an Iron Lung.
And that’s when I came unglued.
Polio affects muscles, often paralyzing them. Paralysis of arm or leg muscles caused crippling. Paralysis of chest muscles affected breathing and often resulted in death.
Iron Lungs were used to treat polio victims and the names is descriptive. They are body-size tubes made of iron that enclosed all of the body except the head. A rubber casing around the neck made it possible for the iron lung to maintain fluctuating air pressure inside the chamber that inflated and then deflated the lungs—and saved lives.
I’d seen many pictures, but this was the first time I’d seen one in person. It looked so cold, so hard, so impersonal.
Even though Mom had polio before I was born, it’s part of my lifescape. And there were other victims in my life as well—a neighborhood friend I’d played with almost daily during summer—a man who spent life in a wheel chair due to polio. And others I didn’t know well.
My mother contracted polio in 1931, the August after my oldest brother was born. My father transported her by train from Montana to the Minnesota University Hospital, a hospital where Sister Kenny’s treatments were accepted and applied. I know these details only because I asked Dad before he died, but thinking about them seemed to make him reflective, sad. Although Mom’s polio was the most severe type, affecting muscles of both limbs and breathing, and although life proved challenging after polio, she went on to have more babies and to take care of her home. She died when I was a college student.
Something raw and wounded in my psyche was exposed when I saw the iron lung, something I had suppressed because our Norwegian heritage translated into being reserved. In matters of personal pain, say and do nothing. But that no longer works for me—this is one more thing I must somehow give to God so He can provide the healing that’s available only through Him.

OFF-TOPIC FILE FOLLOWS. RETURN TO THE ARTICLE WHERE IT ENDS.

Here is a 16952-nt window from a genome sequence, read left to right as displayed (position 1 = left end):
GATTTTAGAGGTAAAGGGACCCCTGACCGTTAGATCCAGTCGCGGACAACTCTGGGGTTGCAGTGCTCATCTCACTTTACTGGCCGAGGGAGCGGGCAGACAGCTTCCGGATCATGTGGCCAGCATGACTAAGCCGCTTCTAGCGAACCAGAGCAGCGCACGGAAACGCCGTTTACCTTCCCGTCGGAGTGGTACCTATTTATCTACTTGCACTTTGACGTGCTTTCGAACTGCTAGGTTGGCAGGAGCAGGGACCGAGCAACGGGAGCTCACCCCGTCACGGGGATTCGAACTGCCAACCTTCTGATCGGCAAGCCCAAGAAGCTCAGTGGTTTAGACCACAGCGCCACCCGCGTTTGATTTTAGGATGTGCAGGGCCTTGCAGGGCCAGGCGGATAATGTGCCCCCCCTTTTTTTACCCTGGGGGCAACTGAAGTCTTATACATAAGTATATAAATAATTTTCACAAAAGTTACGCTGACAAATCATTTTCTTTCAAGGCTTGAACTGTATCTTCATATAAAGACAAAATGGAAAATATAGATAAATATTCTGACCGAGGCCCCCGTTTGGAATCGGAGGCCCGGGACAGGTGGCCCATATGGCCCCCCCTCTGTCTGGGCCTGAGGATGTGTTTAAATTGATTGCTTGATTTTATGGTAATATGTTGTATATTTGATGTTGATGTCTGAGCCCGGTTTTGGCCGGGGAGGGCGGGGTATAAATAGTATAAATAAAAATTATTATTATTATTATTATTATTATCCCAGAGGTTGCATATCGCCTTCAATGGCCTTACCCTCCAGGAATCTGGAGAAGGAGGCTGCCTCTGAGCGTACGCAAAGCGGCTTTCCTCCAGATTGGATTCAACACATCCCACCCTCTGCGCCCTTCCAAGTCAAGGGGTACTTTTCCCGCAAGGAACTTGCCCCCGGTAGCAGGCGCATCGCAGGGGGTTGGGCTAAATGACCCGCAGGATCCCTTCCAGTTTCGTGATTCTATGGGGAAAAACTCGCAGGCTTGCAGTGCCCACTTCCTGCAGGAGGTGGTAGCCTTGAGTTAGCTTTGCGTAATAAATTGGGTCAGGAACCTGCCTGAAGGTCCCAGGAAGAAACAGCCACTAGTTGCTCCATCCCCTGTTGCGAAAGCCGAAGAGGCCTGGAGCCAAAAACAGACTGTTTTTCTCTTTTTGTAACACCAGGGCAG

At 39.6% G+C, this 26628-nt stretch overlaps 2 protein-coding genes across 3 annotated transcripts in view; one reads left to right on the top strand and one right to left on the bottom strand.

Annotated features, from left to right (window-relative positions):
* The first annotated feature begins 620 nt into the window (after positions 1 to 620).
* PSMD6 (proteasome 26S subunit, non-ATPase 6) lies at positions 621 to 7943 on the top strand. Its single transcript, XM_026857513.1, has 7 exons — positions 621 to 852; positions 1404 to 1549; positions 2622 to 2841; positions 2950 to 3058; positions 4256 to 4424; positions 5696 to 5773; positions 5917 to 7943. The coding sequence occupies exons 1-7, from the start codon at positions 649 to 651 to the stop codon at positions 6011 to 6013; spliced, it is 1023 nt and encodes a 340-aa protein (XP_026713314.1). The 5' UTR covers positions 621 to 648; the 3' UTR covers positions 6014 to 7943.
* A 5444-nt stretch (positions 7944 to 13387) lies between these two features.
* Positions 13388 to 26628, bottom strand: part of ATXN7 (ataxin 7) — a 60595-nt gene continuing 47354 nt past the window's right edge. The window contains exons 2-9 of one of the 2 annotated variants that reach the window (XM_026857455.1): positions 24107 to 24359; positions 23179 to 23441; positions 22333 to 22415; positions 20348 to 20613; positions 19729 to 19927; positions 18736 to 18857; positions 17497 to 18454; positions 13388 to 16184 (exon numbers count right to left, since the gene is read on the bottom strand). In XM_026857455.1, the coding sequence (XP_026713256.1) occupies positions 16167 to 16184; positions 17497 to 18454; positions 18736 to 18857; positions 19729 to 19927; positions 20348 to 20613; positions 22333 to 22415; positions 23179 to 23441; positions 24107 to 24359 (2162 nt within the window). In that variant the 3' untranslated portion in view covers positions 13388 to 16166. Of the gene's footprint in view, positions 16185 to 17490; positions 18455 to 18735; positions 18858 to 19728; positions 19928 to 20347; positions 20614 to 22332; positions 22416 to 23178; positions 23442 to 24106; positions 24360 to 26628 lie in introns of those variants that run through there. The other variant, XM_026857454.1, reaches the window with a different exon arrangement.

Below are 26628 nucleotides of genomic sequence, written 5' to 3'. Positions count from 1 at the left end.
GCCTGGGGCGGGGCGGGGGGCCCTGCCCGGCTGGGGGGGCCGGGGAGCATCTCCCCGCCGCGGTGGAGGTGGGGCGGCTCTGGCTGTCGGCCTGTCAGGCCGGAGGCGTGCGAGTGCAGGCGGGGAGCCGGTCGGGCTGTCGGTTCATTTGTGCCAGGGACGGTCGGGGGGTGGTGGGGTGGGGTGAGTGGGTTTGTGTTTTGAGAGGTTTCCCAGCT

When I saw the iron lung I felt Mom did spend time in one, but I don’t know for sure. Yesterday, home again, I called my older brother to ask if he knew. He didn’t. Then I called an older cousin. She said her mother expressed sorrow that my mom struggled because she had been so sick, but that she had never provided details. More interesting, she said our mothers didn’t talk about it.
I have no one else to ask. On the internet, I learned patients were usually in iron lungs for a one to two week period when paralysis was most severe. I found a picture of a hospital ward housing hundreds of polio patients kept alive during their crisis by iron lungs. And I learned there are still about 400 people living inside iron lungs today—patients who were in them long enough for muscles to atrophy.
While at the fair, however, Ken and I dealt with my surprising reaction the way Norwegians often do—we ate. Then a look at more 4-H exhibits and it was time to meet our family.
So, the fair was a time of fun—of entering mainstream society, brushing elbows with all walks of life in a leisurely fashion. And it was a time of sorrow over a past I’ll never understand. I’m grateful for the full experience.
8 years ago